Talk:Paul Krugman

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The word stagflation misused[edit]

Under the "Macroeconomics and fiscal policy" part of the article the word stagflation is used to describe the situation if deflation and slow economic growth in Japan during the 1990's, this is a misuse of the word. Stagflation is normally used for a situation of high inflation and slow (or negative) economic gowth, such as the situation in the UK and US in the late 1970's.

—Preceding unsigned comment added by (talk) 16:24, 27 April 2010‎ (UTC)

40th most influential what?[edit]

i suggest we remove [1] as a source. being the 40th most anything is not really encyclopedic, ex: Bush was the 40th most popular president, Miley Cyrus was the 40th top grossing artist of September 2013. not only is this stat trivial, but it has also been misused by editors who extract information from a single month then add that months ranking to the article. today the same link to the SAME SOURCE had Paul at TWO separate rankings [2], neither of which are currently accurate in October 2013 even if we were to use the MONTHLY calculation, which would need to be updated constantly. Darkstar1st (talk) 07:42, 26 October 2013 (UTC)

this is becoming tedious. every month the article will need to be edited to correct Krugmans monthly ranking. i changed this to the 10 year average from the same source and was reverted. this source is problematic, peacock, and trivia, falderal begone. Darkstar1st (talk) 10:31, 5 November 2013 (UTC)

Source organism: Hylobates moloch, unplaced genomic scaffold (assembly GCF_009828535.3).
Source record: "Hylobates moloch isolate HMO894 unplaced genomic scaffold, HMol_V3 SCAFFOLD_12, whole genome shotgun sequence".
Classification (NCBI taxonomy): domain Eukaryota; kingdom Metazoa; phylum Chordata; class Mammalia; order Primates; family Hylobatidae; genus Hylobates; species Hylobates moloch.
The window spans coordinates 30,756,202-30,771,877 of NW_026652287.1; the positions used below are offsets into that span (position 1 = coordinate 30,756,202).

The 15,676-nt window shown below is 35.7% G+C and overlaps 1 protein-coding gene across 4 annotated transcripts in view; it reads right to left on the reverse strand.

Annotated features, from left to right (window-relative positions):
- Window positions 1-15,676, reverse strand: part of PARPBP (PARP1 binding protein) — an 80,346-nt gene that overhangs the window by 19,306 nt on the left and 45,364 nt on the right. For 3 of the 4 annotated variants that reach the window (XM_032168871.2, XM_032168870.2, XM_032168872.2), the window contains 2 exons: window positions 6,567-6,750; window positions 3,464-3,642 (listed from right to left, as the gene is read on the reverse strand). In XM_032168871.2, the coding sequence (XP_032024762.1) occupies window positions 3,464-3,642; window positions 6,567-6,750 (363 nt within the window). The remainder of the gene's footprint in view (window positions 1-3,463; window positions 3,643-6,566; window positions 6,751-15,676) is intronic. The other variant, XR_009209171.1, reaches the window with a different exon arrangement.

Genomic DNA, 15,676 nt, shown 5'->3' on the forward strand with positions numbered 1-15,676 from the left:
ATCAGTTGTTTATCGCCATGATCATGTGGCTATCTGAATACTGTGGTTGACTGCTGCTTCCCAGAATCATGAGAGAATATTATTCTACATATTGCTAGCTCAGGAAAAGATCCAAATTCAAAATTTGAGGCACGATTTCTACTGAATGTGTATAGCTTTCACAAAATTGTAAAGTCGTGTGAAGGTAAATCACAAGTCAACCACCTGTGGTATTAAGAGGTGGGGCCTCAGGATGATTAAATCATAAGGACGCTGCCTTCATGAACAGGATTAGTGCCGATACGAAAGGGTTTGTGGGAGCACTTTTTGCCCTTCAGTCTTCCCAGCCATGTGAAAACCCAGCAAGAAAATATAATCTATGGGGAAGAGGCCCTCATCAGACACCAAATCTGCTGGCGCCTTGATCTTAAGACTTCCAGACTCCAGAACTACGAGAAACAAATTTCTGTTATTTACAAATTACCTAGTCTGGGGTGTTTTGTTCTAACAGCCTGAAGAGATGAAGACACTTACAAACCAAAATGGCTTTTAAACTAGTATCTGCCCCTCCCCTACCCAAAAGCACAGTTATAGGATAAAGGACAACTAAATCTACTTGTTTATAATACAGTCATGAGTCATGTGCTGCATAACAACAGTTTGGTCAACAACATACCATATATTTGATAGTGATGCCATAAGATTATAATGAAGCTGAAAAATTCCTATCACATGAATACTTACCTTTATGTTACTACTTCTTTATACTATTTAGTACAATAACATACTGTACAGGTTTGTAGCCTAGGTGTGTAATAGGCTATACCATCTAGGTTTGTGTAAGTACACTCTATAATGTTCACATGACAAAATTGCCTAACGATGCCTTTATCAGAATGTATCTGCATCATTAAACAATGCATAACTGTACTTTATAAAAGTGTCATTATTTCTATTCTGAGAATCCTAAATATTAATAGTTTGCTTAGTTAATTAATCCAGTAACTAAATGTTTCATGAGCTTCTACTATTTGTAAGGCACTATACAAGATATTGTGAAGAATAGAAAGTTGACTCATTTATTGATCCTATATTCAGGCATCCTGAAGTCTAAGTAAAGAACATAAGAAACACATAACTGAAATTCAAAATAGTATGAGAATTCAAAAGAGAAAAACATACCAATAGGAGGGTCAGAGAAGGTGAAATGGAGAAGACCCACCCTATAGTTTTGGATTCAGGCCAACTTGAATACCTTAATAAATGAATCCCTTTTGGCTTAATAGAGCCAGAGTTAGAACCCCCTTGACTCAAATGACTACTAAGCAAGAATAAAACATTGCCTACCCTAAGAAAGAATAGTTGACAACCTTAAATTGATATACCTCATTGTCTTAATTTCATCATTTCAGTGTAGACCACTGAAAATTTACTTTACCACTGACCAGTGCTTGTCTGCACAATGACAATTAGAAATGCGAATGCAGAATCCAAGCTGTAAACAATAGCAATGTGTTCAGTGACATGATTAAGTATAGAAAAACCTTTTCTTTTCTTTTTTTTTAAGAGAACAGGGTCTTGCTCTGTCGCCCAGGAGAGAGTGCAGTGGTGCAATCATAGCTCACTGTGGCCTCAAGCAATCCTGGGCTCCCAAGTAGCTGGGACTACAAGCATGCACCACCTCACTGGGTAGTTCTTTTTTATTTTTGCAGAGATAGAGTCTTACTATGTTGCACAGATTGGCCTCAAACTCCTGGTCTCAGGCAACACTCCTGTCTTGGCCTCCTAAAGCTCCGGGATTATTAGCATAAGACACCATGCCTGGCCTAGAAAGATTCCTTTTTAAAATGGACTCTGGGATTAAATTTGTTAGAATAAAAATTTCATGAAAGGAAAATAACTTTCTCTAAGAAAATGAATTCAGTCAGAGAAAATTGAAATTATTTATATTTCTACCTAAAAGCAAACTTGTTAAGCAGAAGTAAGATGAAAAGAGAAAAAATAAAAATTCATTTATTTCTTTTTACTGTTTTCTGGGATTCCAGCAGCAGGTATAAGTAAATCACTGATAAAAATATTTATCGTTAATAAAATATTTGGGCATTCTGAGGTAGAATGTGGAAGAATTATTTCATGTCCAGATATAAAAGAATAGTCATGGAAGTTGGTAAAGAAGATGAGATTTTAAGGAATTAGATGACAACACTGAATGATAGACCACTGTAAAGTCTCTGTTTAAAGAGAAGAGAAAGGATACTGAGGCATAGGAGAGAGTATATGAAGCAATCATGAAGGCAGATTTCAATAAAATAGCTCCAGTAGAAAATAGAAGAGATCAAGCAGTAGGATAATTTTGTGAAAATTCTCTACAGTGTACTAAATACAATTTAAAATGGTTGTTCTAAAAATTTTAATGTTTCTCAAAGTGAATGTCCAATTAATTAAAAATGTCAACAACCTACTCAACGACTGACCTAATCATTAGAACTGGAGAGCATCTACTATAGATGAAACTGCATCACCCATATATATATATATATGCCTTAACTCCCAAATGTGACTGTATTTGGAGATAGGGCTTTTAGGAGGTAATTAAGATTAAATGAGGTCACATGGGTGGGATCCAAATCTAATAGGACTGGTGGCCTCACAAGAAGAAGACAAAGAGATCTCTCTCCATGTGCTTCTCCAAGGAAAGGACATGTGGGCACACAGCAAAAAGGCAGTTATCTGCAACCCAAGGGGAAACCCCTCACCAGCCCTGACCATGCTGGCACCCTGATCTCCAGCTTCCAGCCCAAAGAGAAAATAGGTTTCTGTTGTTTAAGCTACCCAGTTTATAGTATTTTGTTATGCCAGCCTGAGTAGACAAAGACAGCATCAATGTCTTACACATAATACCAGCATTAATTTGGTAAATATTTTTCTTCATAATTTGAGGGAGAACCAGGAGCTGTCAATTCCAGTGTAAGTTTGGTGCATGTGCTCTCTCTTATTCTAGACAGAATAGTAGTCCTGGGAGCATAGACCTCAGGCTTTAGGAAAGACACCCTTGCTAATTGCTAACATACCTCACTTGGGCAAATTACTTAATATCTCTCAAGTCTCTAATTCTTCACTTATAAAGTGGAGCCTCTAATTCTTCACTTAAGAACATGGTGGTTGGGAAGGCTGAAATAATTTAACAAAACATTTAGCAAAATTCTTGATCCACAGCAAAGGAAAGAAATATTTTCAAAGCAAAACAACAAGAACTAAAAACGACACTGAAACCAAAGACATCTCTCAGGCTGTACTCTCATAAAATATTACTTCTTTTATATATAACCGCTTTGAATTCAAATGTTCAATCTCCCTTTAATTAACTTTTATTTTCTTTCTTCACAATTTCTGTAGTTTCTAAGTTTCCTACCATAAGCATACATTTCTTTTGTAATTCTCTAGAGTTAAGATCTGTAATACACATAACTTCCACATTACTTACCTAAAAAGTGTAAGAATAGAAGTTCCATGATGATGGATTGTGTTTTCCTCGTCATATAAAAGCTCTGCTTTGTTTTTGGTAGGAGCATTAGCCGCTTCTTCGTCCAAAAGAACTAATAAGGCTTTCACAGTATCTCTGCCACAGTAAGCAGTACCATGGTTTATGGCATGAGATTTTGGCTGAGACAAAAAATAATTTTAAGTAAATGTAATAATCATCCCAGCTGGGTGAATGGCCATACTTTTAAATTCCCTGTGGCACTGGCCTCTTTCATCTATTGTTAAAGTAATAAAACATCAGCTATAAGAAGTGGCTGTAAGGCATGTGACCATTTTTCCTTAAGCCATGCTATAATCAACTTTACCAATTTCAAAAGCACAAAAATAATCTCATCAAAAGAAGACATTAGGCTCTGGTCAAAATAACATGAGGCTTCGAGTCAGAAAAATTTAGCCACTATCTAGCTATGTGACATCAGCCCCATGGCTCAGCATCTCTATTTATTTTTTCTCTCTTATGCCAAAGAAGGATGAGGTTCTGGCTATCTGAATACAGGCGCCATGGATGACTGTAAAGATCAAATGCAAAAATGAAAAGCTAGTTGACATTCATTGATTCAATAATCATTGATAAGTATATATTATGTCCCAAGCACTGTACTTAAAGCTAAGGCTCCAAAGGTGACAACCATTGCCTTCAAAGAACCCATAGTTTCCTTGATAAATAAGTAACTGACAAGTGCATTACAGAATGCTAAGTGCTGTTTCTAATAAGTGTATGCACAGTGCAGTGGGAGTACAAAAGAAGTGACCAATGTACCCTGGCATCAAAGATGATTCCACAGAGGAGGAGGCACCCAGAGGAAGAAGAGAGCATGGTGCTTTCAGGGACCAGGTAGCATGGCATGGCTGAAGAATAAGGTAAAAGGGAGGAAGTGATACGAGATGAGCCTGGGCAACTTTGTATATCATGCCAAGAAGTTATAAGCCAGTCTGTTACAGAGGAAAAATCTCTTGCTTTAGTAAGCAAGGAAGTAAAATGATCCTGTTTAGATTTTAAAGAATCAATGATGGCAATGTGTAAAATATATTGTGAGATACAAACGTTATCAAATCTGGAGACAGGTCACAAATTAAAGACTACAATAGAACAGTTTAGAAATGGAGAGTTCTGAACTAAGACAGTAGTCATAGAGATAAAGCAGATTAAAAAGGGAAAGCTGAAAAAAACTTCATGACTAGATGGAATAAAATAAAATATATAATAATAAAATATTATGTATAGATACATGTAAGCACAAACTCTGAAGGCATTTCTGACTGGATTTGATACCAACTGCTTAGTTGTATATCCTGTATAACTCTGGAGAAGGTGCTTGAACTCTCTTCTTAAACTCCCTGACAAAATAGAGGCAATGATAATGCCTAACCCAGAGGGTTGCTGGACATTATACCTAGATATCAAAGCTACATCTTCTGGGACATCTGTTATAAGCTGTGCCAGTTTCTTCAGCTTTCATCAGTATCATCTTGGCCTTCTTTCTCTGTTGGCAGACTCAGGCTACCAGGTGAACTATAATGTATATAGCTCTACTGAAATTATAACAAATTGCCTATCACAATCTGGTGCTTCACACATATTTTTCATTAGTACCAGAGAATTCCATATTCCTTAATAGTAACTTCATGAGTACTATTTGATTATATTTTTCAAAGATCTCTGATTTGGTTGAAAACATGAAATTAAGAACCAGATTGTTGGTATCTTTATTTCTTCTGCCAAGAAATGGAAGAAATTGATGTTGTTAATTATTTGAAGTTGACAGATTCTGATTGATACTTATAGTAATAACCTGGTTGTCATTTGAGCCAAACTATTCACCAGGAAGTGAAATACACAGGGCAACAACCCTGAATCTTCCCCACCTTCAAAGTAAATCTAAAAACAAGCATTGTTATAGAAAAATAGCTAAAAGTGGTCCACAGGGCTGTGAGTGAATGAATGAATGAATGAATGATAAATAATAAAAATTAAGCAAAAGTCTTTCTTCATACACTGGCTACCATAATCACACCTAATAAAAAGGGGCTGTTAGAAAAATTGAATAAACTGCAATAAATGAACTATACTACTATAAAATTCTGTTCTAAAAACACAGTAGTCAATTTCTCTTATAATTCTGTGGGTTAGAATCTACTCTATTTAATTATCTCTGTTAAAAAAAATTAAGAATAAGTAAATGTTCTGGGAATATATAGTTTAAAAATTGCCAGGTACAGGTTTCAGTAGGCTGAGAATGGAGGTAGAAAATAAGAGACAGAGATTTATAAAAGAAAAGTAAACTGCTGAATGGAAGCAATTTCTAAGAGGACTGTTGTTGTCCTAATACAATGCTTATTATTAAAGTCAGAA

failed verification tag removed without discussion[edit]

[3] is linking to the october results, not the september rankings which are better. i request the editor either provide a source for the September rank, or link to the 10 year average which doesnt change each month. many of the top economist James Heckman, Daron Acemoğlu, Peter C. B. Phillips dont even mention rank, or if they do it reads, "one of the top 10" and provides a generic link to same source. Darkstar1st (talk) 08:15, 8 November 2013 (UTC)

GA Review[edit]


for dead URLs

This review is transcluded from Talk:Paul Krugman/GA1. The edit link for this section can be used to add comments to the review.

Reviewer: Khazar2 (talk · contribs) 19:47, 28 October 2013 (UTC)

I'll be glad to take this review; comments to follow in a moment. -- Khazar2 (talk) 19:47, 28 October 2013 (UTC)

This nomination appears to be a "drive-by" by an editor who hasn't yet worked on the article, so I'll keep my comments below brief for now. While there's a lot of good information here, and the article appears of reasonable quality overall, it needs further work before being ready for GA. For that reason, I'm not listing the article at this time.

The biggest issue is that the article has an outstanding cleanup tag from December 2009, so doesn't meet the GA criteria at this time. A few other things that should be cleaned up before this one is renominated for GA:

  • Statistics like "He has also written more than 750 columns on economic and political issues for The New York Times, Fortune and Slate." need citation
  • "His popular commentary has attracted considerable comment, both positive and negative" -- this is a generic and unhelpful summary--what are the things he's praised or attacked for?
  • The "In Popular Culture" section is contains some off-topic trivia, a problem for GA criterion 3b.
  • Why are "commentary" and "political views" separate sections? Seems like these overlap rather heavily; I'm not sure it's useful to divide them.
  • Copyediting appears to be needed; in the very first paragraph, for example, there's "prize Committee" -- "Prize Committee" or "prize committee" might be correct, but surely not "prize Committee".

Thanks to everybody already working on this one. I enjoy Krugman's columns, and I hope this does get to GA at some point! -- Khazar2 (talk) 19:56, 28 October 2013 (UTC)